The bank’s counsels stated that Rajiv made his phone number public when he published and republished the damaging articles about the bank, and that the bank’s letter to Rajiv was solely a direct consequence of Rajiv’s activities.
“The articles were published and republished with malicious intent to cause a run on the Defendant Bank,” argued DFCU’s lawyers.
DFCU also produced evidence that “people were urging one other to withdraw their money from the bank as it was experiencing a liquidity problem, a matter that developed as a result of the Plaintiff’s publishing and re-publication of the false and damaging publications” (Rajiv).
The bank stated that as a company, it has the right to “conduct the Banking business in which it has invested its resources to the point that it is now a major bank in Uganda.”
It has economic rights under Article 40(2) of the Ugandan Constitution, and this right was breached when Rajiv began publishing and republishing harmful lies about the bank to its damage.
The attorneys claimed that there was no legal basis for publishing stories other than bad faith. According to the bank’s attorneys, Rajiv planned to use illegal means to disrupt the banking institution and the whole national economic sector.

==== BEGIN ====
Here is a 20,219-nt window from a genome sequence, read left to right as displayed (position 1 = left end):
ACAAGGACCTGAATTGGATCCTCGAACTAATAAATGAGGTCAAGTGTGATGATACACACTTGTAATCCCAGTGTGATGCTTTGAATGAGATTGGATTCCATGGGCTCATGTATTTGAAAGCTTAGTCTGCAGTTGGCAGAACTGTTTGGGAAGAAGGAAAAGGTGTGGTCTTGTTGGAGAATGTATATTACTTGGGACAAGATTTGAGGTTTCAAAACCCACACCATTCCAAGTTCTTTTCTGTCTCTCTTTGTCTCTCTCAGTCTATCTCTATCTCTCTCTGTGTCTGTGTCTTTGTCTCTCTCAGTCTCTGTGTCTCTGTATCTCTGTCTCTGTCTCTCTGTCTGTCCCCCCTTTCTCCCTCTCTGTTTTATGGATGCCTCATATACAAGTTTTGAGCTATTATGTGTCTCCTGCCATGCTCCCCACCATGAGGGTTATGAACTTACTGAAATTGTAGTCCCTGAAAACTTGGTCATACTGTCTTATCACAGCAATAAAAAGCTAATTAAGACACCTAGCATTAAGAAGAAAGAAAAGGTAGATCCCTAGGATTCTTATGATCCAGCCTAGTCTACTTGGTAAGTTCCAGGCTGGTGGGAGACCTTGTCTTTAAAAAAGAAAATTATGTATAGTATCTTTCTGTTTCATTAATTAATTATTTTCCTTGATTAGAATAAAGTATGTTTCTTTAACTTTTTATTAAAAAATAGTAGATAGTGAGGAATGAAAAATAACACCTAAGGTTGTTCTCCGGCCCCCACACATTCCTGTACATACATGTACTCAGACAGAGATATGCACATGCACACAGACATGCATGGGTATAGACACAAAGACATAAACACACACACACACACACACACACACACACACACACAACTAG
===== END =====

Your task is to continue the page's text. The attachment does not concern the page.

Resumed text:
Based on this submission, the bank stated that it had a cause against Rajiv.
In her judgement dated February 4, Justice Esta Nambayo stated that a DFCU lawyer conveyed the ‘intention to sue over WhatsApp. Rajiv reacted by sharing his lawyer Nelson Walusimbi’s phone number.
“The telephone communication between DW1 (DFCU lawyer) and Rajiv was tendered in court as Exhibit D4. In my view, this confirms that the plaintiff (Rajiv) allowed the bank to use the availed telephone contact as his address of service and, the plaintiff had used the same telephone number to communicate the messages complained of by the defendant; I find that it was only proper and right for the defendant to reply to him using the same phone line,” the judge ruled.
“I, therefore, find that the defendant (DFCU) is not liable for breach of the banker-customer relationship obligation of confidentiality since the plaintiff himself had already used the impugned telephone number to share the information that the bank found offensive, on Social media and he allowed the DW1 to use the same line when DW1 contacted him enquiring on where to deliver the letter, (Exh.P.1) to him. Therefore, the defendant was not in breach of the plaintiff’s right of privacy.”